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While it is a comedy, it also has heart.  Jack Black is a cook at a monastery.  He grew up there.  There are many orphans that live there, and there is little money to feed them properly.  He decides to wrestle after hours in an effort to raise money for the orphans.  I love this movie, because while there are moments you laugh at loud, there are also heartwarming moments.

2007

Animation movies continued to be big in 2007 – Jerry Seinfeld had Bee Movie, Shrek was back for a third (and probably weakest of the series) movie, and Pixar had the marvelous Ratatouille.  Jack Sparrow returned in At World’s End, and Simon Pegg offered up the comedy Hot Fuzz.  Harry Potter returned in the Order of the Phoenix, and Nick Cage was back for the sequel to National Treasure: Book of Secrets. Jon Heder, coming off the success of Napoleon Dynamite, teamed up with Will Ferrell for Blades of Glory.  The gang from TV’s Reno 911 got their own film Reno 911:Miami.  My pick for favorite – The Bucket List.

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Admittedly, I did not see the movie until recently, I am glad I did.  This movie made “the bucket list” a phrase everyone now uses.  We all have items on a list that we want to do before we die.  Going to Italy is on mine.  Jack Nicholson and Morgan Freeman are just wonderful in this film.  If you haven’t seen it – you have to!

2008

Comedies from 2008 included Simon Pegg’s Run Fatboy, Run, Jack Black and Robert Downey Jr. starred in Tropic Thunder, Rainn Wilson was The Rocker, and Will Ferrell and John C. Riley were Step Brothers (Boats and Hoes!!)  Animated films from 2008 included WALL-E, and Kung Fu Panda. Tom Cruise starred in a great story about the plot to kill Hitler in Valkyrie.  Harrison Ford reprised his role as Indiana Jones in The Kingdom of the Crystal Skull (I didn’t care for it).  Will Smith was a guy with super powers in Hancock.

Vantage Point was almost my pick for favorite.  Dennis Quaid stars in the film about an assassination attempt of the President.  The movie shows all the different views of the event – all the different vantage points.  It was a very cool film to watch.  I hate to say it, because it is kind of a remake, but my pick for favorite is Get Smart.

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TECHNICALLY, it is NOT a remake.  It is just based on the TV show.  At first I was angry to hear they were making this movie, because of my love for the TV show.  Then I heard that Steve Carell would be playing Maxwell Smart.  I thought he was perfect for the role.  Alan Arkin is great as the chief (I like him in almost everything he does).  Anne Hathaway is 99.  James Caan is the President.  The Rock is also an agent.  Great cameos from Bill Murray and Bernie Kopell, the orginal Seigfried (although I wish Bernie’s cameo had been longer).  Over all, it was a good story.  I loved the nods to the TV show, that earned bonus points for me.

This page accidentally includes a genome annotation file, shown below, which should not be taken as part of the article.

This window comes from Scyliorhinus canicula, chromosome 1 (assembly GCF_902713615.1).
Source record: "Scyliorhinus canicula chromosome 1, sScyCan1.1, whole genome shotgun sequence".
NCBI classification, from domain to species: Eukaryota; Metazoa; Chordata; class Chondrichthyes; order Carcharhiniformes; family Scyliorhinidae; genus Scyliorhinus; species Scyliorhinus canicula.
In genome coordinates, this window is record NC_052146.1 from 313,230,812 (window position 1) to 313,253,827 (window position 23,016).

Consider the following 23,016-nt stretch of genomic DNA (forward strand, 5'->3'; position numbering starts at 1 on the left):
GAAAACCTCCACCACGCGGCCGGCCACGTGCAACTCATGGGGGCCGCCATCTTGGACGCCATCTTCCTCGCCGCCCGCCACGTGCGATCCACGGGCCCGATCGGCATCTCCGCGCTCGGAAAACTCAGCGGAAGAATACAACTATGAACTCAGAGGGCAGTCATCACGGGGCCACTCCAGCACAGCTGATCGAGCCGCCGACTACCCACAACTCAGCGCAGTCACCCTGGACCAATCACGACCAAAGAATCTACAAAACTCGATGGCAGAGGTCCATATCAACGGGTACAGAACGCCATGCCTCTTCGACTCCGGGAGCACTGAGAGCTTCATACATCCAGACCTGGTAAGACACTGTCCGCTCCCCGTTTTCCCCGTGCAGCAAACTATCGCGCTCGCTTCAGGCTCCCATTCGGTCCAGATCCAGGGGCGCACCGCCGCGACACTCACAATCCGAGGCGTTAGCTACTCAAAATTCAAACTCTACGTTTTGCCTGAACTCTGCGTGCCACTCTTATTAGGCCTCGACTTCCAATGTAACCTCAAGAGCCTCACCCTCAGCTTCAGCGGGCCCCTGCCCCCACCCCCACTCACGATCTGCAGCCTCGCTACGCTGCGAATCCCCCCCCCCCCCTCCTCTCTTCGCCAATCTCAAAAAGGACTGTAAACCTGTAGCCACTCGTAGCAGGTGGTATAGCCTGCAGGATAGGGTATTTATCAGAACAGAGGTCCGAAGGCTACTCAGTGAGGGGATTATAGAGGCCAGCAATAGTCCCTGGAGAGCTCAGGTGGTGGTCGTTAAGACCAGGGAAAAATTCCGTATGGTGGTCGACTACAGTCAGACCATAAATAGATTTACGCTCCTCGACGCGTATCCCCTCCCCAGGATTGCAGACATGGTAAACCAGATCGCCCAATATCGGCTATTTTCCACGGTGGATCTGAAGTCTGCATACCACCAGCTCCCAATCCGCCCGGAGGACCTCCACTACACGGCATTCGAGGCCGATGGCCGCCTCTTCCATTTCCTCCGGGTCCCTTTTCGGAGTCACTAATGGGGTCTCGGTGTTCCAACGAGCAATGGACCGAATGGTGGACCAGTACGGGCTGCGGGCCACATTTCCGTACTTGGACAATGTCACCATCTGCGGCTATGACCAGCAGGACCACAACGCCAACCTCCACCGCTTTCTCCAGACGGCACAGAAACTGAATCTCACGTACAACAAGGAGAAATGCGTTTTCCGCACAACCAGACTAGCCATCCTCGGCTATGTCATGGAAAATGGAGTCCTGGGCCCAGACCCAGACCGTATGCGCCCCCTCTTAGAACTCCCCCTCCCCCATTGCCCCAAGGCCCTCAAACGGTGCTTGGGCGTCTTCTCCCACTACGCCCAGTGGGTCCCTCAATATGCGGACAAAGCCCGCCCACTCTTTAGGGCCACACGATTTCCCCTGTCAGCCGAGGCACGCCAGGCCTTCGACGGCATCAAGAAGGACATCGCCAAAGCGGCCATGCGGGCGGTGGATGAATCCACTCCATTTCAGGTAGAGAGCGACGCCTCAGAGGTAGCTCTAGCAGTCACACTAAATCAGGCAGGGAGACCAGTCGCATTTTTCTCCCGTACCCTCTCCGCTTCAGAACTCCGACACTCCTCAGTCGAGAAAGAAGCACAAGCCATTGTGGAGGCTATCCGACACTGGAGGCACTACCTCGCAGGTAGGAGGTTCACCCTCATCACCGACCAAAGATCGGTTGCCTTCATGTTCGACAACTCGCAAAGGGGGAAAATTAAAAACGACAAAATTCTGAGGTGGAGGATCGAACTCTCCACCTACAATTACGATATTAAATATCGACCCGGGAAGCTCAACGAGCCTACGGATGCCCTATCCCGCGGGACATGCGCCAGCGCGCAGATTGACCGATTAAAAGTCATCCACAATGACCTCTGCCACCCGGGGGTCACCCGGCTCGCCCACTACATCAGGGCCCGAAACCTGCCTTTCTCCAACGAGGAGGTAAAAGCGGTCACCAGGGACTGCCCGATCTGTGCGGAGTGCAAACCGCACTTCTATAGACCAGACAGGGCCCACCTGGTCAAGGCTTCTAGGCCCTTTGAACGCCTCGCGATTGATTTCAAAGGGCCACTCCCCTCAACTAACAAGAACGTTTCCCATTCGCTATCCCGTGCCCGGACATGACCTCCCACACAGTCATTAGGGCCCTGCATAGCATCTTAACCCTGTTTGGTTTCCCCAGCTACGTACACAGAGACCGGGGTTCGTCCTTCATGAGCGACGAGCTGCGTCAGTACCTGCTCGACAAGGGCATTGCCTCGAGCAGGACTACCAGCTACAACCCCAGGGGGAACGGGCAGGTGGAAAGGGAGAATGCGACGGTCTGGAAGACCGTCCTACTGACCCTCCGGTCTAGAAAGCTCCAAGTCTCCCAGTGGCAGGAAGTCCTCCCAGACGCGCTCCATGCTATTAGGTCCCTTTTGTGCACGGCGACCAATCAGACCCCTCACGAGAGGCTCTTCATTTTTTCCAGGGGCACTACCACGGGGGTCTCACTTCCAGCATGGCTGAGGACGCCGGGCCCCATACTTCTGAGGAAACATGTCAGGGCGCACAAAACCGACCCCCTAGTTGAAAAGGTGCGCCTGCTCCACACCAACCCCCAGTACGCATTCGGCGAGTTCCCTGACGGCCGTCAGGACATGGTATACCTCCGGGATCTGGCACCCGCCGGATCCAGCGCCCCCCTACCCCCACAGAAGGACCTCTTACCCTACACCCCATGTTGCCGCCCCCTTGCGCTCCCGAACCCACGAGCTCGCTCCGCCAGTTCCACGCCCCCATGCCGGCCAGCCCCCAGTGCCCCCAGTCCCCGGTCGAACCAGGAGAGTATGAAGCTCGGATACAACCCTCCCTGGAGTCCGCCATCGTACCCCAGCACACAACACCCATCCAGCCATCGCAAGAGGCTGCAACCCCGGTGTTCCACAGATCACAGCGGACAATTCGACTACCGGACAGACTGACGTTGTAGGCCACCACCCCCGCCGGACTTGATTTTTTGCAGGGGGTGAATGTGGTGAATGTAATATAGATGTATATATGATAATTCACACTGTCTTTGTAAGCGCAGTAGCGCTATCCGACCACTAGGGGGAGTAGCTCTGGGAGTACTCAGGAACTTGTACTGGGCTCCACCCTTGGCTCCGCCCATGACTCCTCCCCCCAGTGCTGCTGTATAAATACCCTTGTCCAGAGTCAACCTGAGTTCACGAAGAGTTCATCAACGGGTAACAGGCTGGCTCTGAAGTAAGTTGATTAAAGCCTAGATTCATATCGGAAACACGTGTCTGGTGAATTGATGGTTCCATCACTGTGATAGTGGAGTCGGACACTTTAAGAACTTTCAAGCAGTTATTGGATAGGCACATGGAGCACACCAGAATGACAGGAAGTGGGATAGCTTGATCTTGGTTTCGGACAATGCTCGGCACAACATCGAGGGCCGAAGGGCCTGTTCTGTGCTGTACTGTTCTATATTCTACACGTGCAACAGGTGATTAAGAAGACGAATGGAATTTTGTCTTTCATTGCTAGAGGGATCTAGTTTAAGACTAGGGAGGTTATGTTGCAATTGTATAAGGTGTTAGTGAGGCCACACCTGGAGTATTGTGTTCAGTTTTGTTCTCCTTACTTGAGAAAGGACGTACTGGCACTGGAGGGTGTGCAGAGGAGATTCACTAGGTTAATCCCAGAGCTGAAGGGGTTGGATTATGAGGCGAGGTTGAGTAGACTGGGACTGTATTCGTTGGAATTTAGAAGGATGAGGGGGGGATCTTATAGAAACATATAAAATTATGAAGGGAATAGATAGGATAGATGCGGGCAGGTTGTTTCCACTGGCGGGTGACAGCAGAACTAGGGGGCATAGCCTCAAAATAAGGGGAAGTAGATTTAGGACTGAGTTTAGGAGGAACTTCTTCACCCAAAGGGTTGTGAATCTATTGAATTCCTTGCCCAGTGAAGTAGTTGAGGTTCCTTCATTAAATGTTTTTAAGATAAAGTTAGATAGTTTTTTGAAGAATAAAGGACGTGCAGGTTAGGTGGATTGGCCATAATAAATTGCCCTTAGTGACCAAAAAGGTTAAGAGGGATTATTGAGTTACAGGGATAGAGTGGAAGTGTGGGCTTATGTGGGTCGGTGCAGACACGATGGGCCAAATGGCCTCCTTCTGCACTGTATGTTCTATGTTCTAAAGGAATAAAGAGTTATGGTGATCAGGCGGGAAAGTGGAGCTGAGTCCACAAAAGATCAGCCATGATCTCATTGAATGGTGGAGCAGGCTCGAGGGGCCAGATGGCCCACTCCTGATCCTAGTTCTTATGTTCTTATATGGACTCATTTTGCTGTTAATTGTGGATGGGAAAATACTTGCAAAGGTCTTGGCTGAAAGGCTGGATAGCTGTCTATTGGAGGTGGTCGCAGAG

2009

As we enter the final year of this decade, three films all stand out as ones that could easily be my pick.  Two of the dumbest films I saw were Paul Blart Mall Cop (which even got a sequel!!) and Year One.  I am stupider for watching both of those films!  Animation and kid films included The Fantastic Mr. Fox, Cloudy with a Chance of Meatballs, and the Monsters VS Aliens.  Harry Potter was back with the Half Blood Prince.  Sandra Bullock and Tim McGraw starred in The Blind Side.  Woody Harrelson kills the undead in Zombieland. I’m gonna be honest – I NEVER saw Avatar, it just didn’t look interesting to me.  I was impressed with the new Star Trek movie – I felt the characters stayed very close to the original star’s portrayals.  I really enjoyed Inglorious Basterds (always been a fan of WWII movies).

That leaves me with four films – one that I disliked and three I loved.  I know that I am in the minority here, so I apologize in advance.  I didn’t care for the Hangover.  It obviously was major hit which spawned quite a few sequels.  Everyone kept saying, “You’ve got to see this movie”, so I did.  I really didn’t find it as funny as everyone else did.  I don’t know what it is, I just didn’t find it to be the great film everyone else did.

Sherlock Holmes with Robert Downey Jr. and Jude Law was VERY well done!  I enjoyed it very much.  I really felt that it captured the Sherlock Holmes from the stories.  I found it funny, exciting, and thought it had a great story.  When I discovered Sherlock with Benedict Cumberbatch, I felt that it was done in almost the same vain as this film.

I almost picked A Christmas Carol starring Jim Carrey as my favorite.  First of all, it is one of my favorite Christmas stories.  I am sure that I have blogged about it in the past.  Second, Jim Carrey does the majority of the voices in it and it just amazing.  I loved the animation and it has been one that I watch each and every Christmas season.  My pick for 2009, however, is another animated film … Up.